Many users of Manga Studio don’t even realize what a powerful coloring tool it can be. It is slightly different from PhotoShop or Corel Paint, but for comic strip artists, Manga Studio proves to be a worthy coloring tool.
In this tutorial, I’m going to show you the basic steps of coloring as I do it. With any tutorial, there are many ways to skin a cat and this is my way of doing it. So if you know of other tips or suggestions, leave them in the comments section for all to share.
Let’s get our crayons out and see if we can color in the lines!
Alrighty then… you’ve just finished inking your latest masterpiece and it needs some color, shading and highlights. No problems. On your Layers tool box, click on the New Layer button. See the reference image below.
You will want to name your Layers as you go along or else you’ll loose track of which layer is what color. I am starting with Lorraine’s base flesh tone, so I name the layer Flesh as shown in the sample below.
Make sure this new Layer is *below* your inking layer, I will show you why in a bit. See the sample below.
The trick is now you have to tell Manga Studio you want this new layer to be Color and not Grayscale which is used for inking or penciling. Go to the task-bar and click on Window, the scroll down to Properties, if your Layer’s Properties window is not open. You will see two radio buttons next to the title Display Color. Click the radio button next to Color and now your Layer will display in color. See the sample image below.
To set this Layer’s color, click the blue box labeled “Alternate color of black” and you will see a typical palette appear. The nice thing about Manga Studio’s palette settings is you have the Basic Settings and a savable Color Set as well on the color picker. Really handy if you have a color palette for your comic. If you don’t, then this is a great time to make one! See the sample image below.
So, where’s our crayon? Welcome to the 21st Century Duck Dodgers! It’s now called a Marker Tool. Click in your Tools bar and select the Magic Marker tool. This works and feels like Magic Marker. It flows very quickly and you can adjust the “tip” of your marker to be narrow, wide and even change the thickness. What I like about the Manga Studio marker tool is once you finish an area and need to touch it up, it is not additive like in Photoshop so you do not get overlapping areas. I know real markers do this, but I think this is a great feature and allows you to touch areas up without having to worry about changing the density of the color.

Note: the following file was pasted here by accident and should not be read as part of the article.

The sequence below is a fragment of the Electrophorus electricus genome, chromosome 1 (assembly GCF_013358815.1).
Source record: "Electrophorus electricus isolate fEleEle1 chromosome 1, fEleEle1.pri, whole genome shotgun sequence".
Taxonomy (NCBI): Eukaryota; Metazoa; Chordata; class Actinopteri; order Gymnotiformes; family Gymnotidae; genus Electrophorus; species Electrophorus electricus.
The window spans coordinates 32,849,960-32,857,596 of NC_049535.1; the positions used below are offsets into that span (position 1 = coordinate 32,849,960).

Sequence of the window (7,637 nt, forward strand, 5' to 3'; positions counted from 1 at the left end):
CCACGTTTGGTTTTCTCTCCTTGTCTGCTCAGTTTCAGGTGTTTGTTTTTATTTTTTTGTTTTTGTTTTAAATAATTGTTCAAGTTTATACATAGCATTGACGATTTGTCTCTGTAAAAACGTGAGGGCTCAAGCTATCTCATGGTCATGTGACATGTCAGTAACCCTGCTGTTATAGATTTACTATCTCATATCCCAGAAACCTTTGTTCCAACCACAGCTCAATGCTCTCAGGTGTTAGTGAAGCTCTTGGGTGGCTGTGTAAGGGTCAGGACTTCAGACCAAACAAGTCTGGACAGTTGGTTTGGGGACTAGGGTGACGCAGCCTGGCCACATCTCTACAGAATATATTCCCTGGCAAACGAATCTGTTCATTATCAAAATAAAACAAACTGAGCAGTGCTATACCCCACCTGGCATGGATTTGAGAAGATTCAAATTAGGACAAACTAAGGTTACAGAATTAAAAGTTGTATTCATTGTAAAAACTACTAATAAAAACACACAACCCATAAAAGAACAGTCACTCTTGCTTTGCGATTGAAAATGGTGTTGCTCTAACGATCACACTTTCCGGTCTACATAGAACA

LET’S COLOR! As you’ll see in the sample image below, I’ve outlined an area I want to be filled in with the Flesh color. Note I’ve left her eyes blank. If you forget and color over something you’re not suppose to, don’t worry, Frankie Says Relax and simply use the Eraser Tool to get rid of any area you mistakenly colored in. This is one of the many advantages to doing each color on it’s own layer.
Once you have the area outlined, grab the Fill Tool in the Tool bar and simply click inside the area you outlined. Bingo! Her face is now filled in! Easy as pie, and I can’t even cook! See the sample image below.
Now here’s one of my tricks to coloring Manga Studio. I use three shades in coloring. The base color, a Shadow Color which is a darker version of the base and then a Highlight Color which is merely a lightened version of the base. To get these colors quickly, simply *duplicate* the base color layer. Once duplicated, select the entire layer and hit delete. Now the layer is blank. Go to this duplicate layer’s properties, click on the color (next to the words “Alternate color of black”) and use your color picker to darken the base shade. The great thing is, since this color is on it’s own layer, you can come back at any time and adjust the color for the entire layer and it will change that quickly. Very handy once you’re done and you suddenly think the shadows are too dark. Easy. (See the sample image below.)
Now, as before, grab your marker tool and start putting in your shadows. Think of your image’s “light source” and where the light will be coming from (upper left or right, or from below, etc.) and draw your shadows on the opposite side. In my drawing of Lorraine, the sun would be in the upper right of the drawing so the shadows will fall to the lower left, or Lorraine’s right. See the sample image at left. This gets easier as you practice it. My years of doing lighting for photography, videos and stage presentations has given me a good eye at seeing where the shadows should fall. Use your desk lamp on your hand if you can’t visualize where a shadow should go.
For Highlights, you would do the exact same steps as above except when you change the color, you would pick a significantly lighter shade of the base color.
This final image shows how the layers stack up. Your Ink Layer is on top, followed by the Highlights Layer, then the Shadow Layer, then finally the Base Color Layer. It takes a bit of practice, but once you get the hang of this procedure, it moves along quickly. I sketched, inked and colored this image of Lorraine in a Saturday afternoon. The only thing I did in PhotoShop was add in the clouds and vapors behind Lorraine. I did this only because I know these techniques in Photoshop. I’m sure in a year or so, I’ll be doing it all in Manga Studio EX as I learn more about the program. I hope you enjoyed our little venture into basic comic coloring! Until next time when I will share some more Manga Studio tips for you!